Investigating Contemporary Artist Canvases


As conservators caring for a range of paintings in the QAGOMA collection, we began to notice that some contemporary paintings on pre-primed canvases do not always behave predictably during conservation treatments. This, combined with questions from artists, led us to a three year collaborative project with colleagues in Singapore and Melbourne to assess the range of commercially primed canvases currently available to artists.

The aim of this project was not to recommend one brand over the other, but to enhance understanding of current products and consider potential influences that the canvas and priming type may have on conservation care.

Historically, fabric supports for easel paintings have been made from linen or cotton fibres and primed using glue or oil-based layers. More recently synthetic fibres have become available for canvases, and synthetic polymer primers are now commonly used as preparatory layers. Many commercially pre-primed canvases are marketed with a ‘universal primer’ – intended to be suitable for both water and oil-based paints. Canvases commercially primed with oil-based primer are also available to artists.

Commercially primed canvases for sale pre-stretched over wooden supports
Commercially primed canvases for sale pre-stretched over wooden supports / Photographs: Anne Carter / Courtesy: Art Shed Brisbane

We began our project by asking 28 Australian painters about the canvases they choose. Most responded that they always purchase pre-primed canvases either off the roll or pre-stretched, with only one painter choosing to apply their own priming. Canvas selection was guided by trial and error, availability and working qualities, with price point being the fourth consideration. Most artists did not vary their canvas choice when working in different mediums (i.e. oil or acrylic paint). Interestingly, slightly more artists were working in oil paint than acrylic.

Factors impacting the artists’ choice of canvas. Participants could select multiple answers / Ruby Awburn: unpublished Contemporary Canvases Artist Survey Results, 2018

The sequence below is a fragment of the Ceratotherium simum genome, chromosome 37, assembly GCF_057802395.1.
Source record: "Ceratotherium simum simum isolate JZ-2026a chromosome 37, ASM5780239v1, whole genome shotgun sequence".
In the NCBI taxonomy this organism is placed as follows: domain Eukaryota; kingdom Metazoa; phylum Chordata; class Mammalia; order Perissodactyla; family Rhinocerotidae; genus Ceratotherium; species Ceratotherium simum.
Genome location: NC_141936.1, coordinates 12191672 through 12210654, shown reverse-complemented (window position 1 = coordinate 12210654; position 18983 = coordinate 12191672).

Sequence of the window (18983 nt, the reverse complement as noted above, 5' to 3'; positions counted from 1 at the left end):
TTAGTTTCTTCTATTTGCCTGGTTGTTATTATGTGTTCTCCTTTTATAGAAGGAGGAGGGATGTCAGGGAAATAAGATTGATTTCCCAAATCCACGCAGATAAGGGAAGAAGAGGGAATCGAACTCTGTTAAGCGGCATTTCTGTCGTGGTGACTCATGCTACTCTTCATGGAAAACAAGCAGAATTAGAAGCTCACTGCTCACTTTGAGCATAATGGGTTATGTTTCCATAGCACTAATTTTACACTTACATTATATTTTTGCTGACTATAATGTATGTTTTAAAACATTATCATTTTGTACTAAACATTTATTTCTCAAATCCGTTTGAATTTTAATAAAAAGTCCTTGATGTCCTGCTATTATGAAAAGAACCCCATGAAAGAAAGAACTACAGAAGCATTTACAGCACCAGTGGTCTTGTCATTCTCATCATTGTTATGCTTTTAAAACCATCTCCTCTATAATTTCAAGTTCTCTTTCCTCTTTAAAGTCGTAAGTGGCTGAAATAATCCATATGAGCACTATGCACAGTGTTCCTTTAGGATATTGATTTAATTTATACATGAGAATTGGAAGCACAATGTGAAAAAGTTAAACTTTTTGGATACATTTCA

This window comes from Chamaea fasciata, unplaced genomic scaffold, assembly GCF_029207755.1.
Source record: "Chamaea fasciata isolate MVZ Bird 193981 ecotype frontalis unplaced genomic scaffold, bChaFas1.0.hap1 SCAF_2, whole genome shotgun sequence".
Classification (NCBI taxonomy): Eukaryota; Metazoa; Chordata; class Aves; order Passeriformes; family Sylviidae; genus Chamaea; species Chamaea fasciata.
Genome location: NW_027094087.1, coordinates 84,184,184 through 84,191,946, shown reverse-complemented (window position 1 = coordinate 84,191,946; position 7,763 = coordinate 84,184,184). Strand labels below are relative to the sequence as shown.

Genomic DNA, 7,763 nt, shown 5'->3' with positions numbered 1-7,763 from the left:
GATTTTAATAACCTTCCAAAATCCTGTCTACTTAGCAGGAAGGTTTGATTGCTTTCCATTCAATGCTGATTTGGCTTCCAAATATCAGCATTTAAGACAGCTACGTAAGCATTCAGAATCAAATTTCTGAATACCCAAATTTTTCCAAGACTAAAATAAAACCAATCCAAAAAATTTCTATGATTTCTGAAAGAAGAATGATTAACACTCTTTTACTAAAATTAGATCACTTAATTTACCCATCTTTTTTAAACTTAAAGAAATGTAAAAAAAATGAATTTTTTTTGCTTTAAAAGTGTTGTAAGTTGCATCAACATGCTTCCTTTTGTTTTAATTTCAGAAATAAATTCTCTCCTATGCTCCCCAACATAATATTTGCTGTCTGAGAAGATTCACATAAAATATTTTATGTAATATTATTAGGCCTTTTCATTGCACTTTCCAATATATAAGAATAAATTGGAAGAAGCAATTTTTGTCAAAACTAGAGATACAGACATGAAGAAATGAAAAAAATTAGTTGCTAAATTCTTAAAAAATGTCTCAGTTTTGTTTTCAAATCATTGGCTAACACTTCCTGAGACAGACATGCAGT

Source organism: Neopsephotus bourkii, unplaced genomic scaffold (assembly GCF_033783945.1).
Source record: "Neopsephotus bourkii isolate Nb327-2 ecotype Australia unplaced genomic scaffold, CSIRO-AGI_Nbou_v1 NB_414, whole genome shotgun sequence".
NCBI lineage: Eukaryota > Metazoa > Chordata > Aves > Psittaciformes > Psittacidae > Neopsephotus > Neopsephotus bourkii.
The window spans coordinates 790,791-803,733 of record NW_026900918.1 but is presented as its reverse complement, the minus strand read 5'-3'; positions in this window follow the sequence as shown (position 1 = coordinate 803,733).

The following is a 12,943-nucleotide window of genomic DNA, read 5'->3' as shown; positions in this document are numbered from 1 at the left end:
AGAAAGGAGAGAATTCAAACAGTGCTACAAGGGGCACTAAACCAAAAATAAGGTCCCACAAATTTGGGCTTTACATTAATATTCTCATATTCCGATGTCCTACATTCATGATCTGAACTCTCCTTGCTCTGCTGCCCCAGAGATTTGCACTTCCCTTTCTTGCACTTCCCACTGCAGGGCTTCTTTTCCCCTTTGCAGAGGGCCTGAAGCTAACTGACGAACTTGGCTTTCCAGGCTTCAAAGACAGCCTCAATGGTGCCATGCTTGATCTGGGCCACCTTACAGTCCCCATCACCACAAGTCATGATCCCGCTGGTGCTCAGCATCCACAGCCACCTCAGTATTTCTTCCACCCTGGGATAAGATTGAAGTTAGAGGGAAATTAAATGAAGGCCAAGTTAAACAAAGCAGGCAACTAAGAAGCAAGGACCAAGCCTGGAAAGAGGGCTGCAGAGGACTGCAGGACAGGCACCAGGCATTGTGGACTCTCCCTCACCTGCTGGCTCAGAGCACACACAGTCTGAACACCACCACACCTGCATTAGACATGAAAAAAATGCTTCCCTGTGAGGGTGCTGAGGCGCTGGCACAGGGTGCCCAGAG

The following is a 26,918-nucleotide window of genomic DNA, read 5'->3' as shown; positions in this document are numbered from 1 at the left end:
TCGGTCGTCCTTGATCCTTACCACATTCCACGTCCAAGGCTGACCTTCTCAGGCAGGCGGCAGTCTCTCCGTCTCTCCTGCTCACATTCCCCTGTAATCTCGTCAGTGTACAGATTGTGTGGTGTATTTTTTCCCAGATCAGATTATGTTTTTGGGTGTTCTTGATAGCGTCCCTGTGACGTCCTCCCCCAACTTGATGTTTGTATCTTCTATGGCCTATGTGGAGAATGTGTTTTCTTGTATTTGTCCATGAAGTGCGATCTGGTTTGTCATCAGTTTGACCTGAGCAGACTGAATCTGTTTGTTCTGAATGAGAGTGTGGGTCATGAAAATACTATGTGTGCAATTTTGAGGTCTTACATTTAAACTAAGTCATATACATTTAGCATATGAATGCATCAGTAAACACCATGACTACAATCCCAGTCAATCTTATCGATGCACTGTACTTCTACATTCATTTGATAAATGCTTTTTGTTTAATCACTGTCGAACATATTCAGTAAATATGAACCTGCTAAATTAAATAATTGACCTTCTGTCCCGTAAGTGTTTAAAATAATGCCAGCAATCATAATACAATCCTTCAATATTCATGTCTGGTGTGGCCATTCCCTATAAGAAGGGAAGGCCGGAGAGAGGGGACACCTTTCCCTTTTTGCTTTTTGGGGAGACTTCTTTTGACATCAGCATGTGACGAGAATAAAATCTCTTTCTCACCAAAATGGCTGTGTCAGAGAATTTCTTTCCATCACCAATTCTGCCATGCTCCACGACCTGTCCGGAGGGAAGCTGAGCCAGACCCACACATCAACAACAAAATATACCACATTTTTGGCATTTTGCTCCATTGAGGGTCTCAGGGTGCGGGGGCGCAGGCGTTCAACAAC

We then sourced 53 commercially primed artist canvases from Australian and Singaporean suppliers, documented and analysed the canvases using various scientific methods — characterising the fibre that makes up the fabric, the canvas weave and also the type of coating used as the commercial priming layer. The scientific methods and results we used to study the canvas samples are summarised in ‘Investigating commercially-primed artist canvases: supplementary data’ and discussed in a paper that is to be published in 2021 (Carter et al, submitted).

In summary, fibre analysis showed good correlation with the information provided by manufacturers — with most canvases being cotton, followed by linen. Polyester (polyethylene terephthalate — PET) was found in only a few samples, including as a cotton/PET blend. Three weave patterns were identified in the canvas fabric — most were plain weave (1 x 1 thread), followed half basket (1 x 2 threads) and a few as full basket (2 x 2 threads).  Cotton was typically found as half basket, while linen, PET and PET/cotton blends were mostly plain weave. These weave patterns reflect manufacturer design to strengthen weaker fibres by doubling the thread (full basket) or by doubling only the warp or weft (half basket). Typically we found that half basket cotton canvases with their uneven weave pattern showed the most uneven response to moisture.